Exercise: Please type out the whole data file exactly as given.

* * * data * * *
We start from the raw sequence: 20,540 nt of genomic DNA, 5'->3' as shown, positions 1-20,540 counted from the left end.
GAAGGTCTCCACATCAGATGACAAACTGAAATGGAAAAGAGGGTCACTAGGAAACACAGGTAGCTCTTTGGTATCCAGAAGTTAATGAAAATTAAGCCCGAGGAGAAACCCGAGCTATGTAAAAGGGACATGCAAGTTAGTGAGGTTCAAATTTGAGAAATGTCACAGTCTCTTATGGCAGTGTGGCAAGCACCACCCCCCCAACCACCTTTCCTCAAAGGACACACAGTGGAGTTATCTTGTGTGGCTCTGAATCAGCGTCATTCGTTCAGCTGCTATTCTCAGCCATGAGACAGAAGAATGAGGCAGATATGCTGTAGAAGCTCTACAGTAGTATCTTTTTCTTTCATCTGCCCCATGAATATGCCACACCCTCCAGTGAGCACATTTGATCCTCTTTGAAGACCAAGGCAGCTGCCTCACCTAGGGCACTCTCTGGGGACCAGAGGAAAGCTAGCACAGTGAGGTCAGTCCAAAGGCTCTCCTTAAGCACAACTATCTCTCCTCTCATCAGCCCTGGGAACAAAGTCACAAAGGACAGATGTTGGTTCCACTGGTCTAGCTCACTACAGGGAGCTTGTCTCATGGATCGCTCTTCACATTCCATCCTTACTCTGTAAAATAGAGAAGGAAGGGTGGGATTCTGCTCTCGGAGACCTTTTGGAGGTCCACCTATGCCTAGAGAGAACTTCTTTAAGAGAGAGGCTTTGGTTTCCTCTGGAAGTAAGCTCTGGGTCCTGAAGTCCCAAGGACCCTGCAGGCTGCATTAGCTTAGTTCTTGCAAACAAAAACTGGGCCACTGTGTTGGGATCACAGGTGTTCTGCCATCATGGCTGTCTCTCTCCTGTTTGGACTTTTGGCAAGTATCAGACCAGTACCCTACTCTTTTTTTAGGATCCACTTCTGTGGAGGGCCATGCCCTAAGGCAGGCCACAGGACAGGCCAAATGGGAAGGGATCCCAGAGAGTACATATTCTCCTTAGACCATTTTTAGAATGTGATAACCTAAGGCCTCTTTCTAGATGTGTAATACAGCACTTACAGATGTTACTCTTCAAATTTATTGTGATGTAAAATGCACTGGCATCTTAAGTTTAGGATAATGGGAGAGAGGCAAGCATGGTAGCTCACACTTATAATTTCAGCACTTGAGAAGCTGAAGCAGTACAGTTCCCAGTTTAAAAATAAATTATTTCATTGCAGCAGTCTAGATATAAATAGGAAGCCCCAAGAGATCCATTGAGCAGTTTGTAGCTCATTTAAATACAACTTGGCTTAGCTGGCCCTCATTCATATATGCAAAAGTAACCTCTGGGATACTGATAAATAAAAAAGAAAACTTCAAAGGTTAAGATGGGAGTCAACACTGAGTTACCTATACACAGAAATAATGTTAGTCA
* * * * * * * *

We start from the raw sequence: 20,540 nt of genomic DNA, 5'->3' as shown, positions 1-20,540 counted from the left end.
GAAGGTCTCCACATCAGATGACAAACTGAAATGGAAAAGAGGGTCACTAGGAAACACAGGTAGCTCTTTGGTATCCAGAAGTTAATGAAAATTAAGCCCGAGGAGAAACCCGAGCTATGTAAAAGGGACATGCAAGTTAGTGAGGTTCAAATTTGAGAAATGTCACAGTCTCTTATGGCAGTGTGGCAAGCACCACCCCCCCAACCACCTTTCCTCAAAGGACACACAGTGGAGTTATCTTGTGTGGCTCTGAATCAGCGTCATTCGTTCAGCTGCTATTCTCAGCCATGAGACAGAAGAATGAGGCAGATATGCTGTAGAAGCTCTACAGTAGTATCTTTTTCTTTCATCTGCCCCATGAATATGCCACACCCTCCAGTGAGCACATTTGATCCTCTTTGAAGACCAAGGCAGCTGCCTCACCTAGGGCACTCTCTGGGGACCAGAGGAAAGCTAGCACAGTGAGGTCAGTCCAAAGGCTCTCCTTAAGCACAACTATCTCTCCTCTCATCAGCCCTGGGAACAAAGTCACAAAGGACAGATGTTGGTTCCACTGGTCTAGCTCACTACAGGGAGCTTGTCTCATGGATCGCTCTTCACATTCCATCCTTACTCTGTAAAATAGAGAAGGAAGGGTGGGATTCTGCTCTCGGAGACCTTTTGGAGGTCCACCTATGCCTAGAGAGAACTTCTTTAAGAGAGAGGCTTTGGTTTCCTCTGGAAGTAAGCTCTGGGTCCTGAAGTCCCAAGGACCCTGCAGGCTGCATTAGCTTAGTTCTTGCAAACAAAAACTGGGCCACTGTGTTGGGATCACAGGTGTTCTGCCATCATGGCTGTCTCTCTCCTGTTTGGACTTTTGGCAAGTATCAGACCAGTACCCTACTCTTTTTTTAGGATCCACTTCTGTGGAGGGCCATGCCCTAAGGCAGGCCACAGGACAGGCCAAATGGGAAGGGATCCCAGAGAGTACATATTCTCCTTAGACCATTTTTAGAATGTGATAACCTAAGGCCTCTTTCTAGATGTGTAATACAGCACTTACAGATGTTACTCTTCAAATTTATTGTGATGTAAAATGCACTGGCATCTTAAGTTTAGGATAATGGGAGAGAGGCAAGCATGGTAGCTCACACTTATAATTTCAGCACTTGAGAAGCTGAAGCAGTACAGTTCCCAGTTTAAAAATAAATTATTTCATTGCAGCAGTCTAGATATAAATAGGAAGCCCCAAGAGATCCATTGAGCAGTTTGTAGCTCATTTAAATACAACTTGGCTTAGCTGGCCCTCATTCATATATGCAAAAGTAACCTCTGGGATACTGATAAATAAAAAAGAAAACTTCAAAGGTTAAGATGGGAGTCAACACTGAGTTACCTATACACAGAAATAATGTTAGTCA